KENNEL CLUB: Can dental disease be reversed?
DR. STREIBER: Excellent question! Like in human dentistry, we are not able to reverse dental disease in animals. However, with routine scaling, polishing, gingival treatment and on-going maintenance, dental disease can be slowed dramatically, then managed.
KC: Do oral conditions of my pet influence overall health?
DS: Yes. Absolutely. A healthy oral cavity contributes to an animal’s overall feeling of well-being, energy level, playfulness and interaction with it’s family. Quite often I have found that an owner is unaware of the extent of their animal’s dental disease, until after their pet has undergone a dental prophylaxis. Once the pet is home, the anesthesia metabolized and the pet is back into it’s routine, an owner will notice that their pet has a better appetite, has more energy to play and is much more involved with the family. All of this is anecdotal of course, but it has been reported to me quite often after an animal has had a cleaning and polishing!
KC: Why does my dog need antibiotics after dentals?
DS: Post-dental antibiotics are usually recommend for the very worst of the mouths we see for the following reason: tartar built-up on teeth contains bacteria, gingivitis is usually attendant with the presence of moderate to heavy tartar, and when an animal’s teeth are scaled and polished, as with human gums, pet’s gums may bleed from simply being cleaned. Blood is an important food source for bacteria, and the bleeding gums are an excellent entry point for bacteria into an animal’s blood stream and body. Post-op antibiotics are prescribed to stop this very process before it can occur. It’s all about prevention, and preventative medicine.
KC: Can dry food and bones be feed to clean their teeth?
DS: While there are many diets and treats that promote dental health available in the market place, I am not entirely convinced that either of these products is very effective. Tartar collects on the flat, vertical surfaces of teeth. Food and treats tend to be chewed up, ground down, on the uneven, horizontal surfaces of animal’s teeth. A a result, I am simply not sure of the efficacy of veterinary diets or treats to promote ann animal’s dental health.
KC: What is gingivitis and periodontal disease? What are signs that my pet has either of these?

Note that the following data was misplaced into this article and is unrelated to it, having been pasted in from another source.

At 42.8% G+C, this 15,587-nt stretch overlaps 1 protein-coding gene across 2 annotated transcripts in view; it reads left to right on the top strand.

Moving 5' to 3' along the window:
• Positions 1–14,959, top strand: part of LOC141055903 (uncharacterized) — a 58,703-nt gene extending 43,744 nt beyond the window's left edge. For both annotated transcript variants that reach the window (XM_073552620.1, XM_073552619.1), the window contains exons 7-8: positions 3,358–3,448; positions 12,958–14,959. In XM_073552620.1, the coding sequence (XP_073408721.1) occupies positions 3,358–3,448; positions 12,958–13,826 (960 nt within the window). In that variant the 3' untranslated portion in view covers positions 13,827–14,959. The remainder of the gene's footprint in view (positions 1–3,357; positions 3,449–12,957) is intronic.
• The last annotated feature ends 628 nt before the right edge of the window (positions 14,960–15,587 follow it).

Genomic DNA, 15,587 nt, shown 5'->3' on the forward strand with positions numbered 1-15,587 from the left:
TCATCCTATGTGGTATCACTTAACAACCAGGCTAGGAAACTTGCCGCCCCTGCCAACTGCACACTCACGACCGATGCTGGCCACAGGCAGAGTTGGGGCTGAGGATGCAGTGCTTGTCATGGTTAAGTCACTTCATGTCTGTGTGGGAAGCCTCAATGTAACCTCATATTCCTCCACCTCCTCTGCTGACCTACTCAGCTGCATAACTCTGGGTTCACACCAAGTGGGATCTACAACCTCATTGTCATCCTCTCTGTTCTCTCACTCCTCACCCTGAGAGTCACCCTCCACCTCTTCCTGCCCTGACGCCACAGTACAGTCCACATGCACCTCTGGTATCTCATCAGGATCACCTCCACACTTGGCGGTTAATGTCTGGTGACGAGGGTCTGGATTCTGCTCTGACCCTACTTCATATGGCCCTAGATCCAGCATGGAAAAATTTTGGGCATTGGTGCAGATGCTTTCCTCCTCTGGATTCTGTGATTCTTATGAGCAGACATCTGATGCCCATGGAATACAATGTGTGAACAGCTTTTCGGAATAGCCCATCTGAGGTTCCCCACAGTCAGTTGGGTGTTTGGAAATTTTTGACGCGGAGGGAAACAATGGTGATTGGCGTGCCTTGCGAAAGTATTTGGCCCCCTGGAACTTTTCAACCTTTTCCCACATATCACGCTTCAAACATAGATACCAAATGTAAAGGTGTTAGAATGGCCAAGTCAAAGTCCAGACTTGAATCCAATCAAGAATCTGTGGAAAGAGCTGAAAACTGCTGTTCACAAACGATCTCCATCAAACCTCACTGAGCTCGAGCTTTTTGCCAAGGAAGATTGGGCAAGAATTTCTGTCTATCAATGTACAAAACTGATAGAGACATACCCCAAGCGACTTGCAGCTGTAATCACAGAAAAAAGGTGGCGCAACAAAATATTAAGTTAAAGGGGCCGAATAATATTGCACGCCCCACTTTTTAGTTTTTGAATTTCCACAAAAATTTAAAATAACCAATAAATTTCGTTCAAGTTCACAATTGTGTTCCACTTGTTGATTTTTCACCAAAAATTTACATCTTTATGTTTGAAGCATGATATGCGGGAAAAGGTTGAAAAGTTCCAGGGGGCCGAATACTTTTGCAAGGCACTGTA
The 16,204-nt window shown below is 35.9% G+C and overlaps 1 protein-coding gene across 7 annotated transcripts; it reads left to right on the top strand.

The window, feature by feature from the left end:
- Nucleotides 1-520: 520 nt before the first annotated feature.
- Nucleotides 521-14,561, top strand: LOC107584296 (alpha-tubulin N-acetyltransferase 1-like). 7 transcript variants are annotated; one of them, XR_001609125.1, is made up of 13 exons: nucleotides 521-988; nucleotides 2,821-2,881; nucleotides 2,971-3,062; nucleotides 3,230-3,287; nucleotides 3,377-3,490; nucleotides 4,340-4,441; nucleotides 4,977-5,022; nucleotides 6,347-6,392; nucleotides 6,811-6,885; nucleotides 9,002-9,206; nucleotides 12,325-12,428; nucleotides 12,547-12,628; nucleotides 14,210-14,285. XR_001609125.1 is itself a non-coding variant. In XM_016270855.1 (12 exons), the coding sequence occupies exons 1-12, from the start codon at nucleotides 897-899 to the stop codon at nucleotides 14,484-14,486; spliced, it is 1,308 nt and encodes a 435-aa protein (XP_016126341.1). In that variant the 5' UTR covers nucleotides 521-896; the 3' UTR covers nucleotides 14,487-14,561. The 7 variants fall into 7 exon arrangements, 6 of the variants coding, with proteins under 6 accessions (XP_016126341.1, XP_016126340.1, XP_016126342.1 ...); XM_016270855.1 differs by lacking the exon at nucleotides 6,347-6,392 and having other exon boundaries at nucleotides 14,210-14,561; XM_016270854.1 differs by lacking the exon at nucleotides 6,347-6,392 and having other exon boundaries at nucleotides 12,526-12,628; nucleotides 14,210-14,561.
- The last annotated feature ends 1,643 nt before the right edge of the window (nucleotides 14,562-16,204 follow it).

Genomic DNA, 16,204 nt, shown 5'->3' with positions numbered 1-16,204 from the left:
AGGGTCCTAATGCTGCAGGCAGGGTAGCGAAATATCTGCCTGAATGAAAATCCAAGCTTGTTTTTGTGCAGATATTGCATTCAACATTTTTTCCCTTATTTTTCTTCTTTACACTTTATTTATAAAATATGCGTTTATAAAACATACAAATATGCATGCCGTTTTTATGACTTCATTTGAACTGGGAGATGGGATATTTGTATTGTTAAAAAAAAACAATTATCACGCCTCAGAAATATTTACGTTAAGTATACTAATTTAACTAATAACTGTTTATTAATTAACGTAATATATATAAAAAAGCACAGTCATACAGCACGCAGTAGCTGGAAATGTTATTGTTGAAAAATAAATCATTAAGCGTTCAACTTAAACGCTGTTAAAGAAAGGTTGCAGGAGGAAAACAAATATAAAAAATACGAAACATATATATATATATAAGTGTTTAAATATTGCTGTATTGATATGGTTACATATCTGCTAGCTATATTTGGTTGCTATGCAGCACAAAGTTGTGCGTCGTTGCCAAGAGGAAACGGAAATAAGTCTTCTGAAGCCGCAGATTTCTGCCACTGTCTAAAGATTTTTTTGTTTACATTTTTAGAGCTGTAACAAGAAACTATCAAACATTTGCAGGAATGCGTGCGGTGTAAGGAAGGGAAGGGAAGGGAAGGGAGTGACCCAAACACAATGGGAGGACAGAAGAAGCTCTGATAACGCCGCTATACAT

DS: Gingivitis is the term used to described the inflammation of the gums (A medical condition in which the gums become inflamed), while periodontal disease is the term used to describe the actual condition of the gums being inflamed (The medical condition in which the tissues around the teeth are inflamed). Some of the signs or symptoms usually indicating that a pet may be suffering from these are the following: decreased appetite, decreased energy, decreased interaction with the pet’s family, halitosis (bad breath) or a general overall feeling of malaise.
KC: Why does my pet always have bad breath? Can I do something about this?
DS: You pet’s bad breath (halitosis) may be due to one of three possible scenarios: the protein source used in your pet’s food (e.g. fish vs. turkey), dental disease or some other, as yet undiagnosed internal disease process that may have halitosis as a component, for whatever the reason.
KC: What is your process for a dental cleaning?
DS: Physical exam by the attending DVM. IV catheter placement. Pre-medications. Anesthetic induction. Endotracheal tube placement. Maintenance on gas anesthesia. Close monitoring of Patient parameters (heart rate, blood pressure and oxygen saturation). Scaling & polishing. Extractions as recommended / necessary. Ending of procedure. Recovery of patient to point of extubation (removal of endotracheal tube when Patient is breathing on its own) and sitting sternally (a normal sit position).
KC: What steps does your staff take to make pets feel more at ease when they are dropped off for their procedures?
DS: My staff is fantastic in that, because they are all animal lovers, and all pet owners, will, without having to be asked or directed, walk or cradle pets, will sit with the pets, will interact with pets, will comfort the pets prior to their procedure and will aide in their recovery by sitting with them, talking with them and gently stroking them as they recover from their inhaled general anesthesia. My staff is truly one of a kind!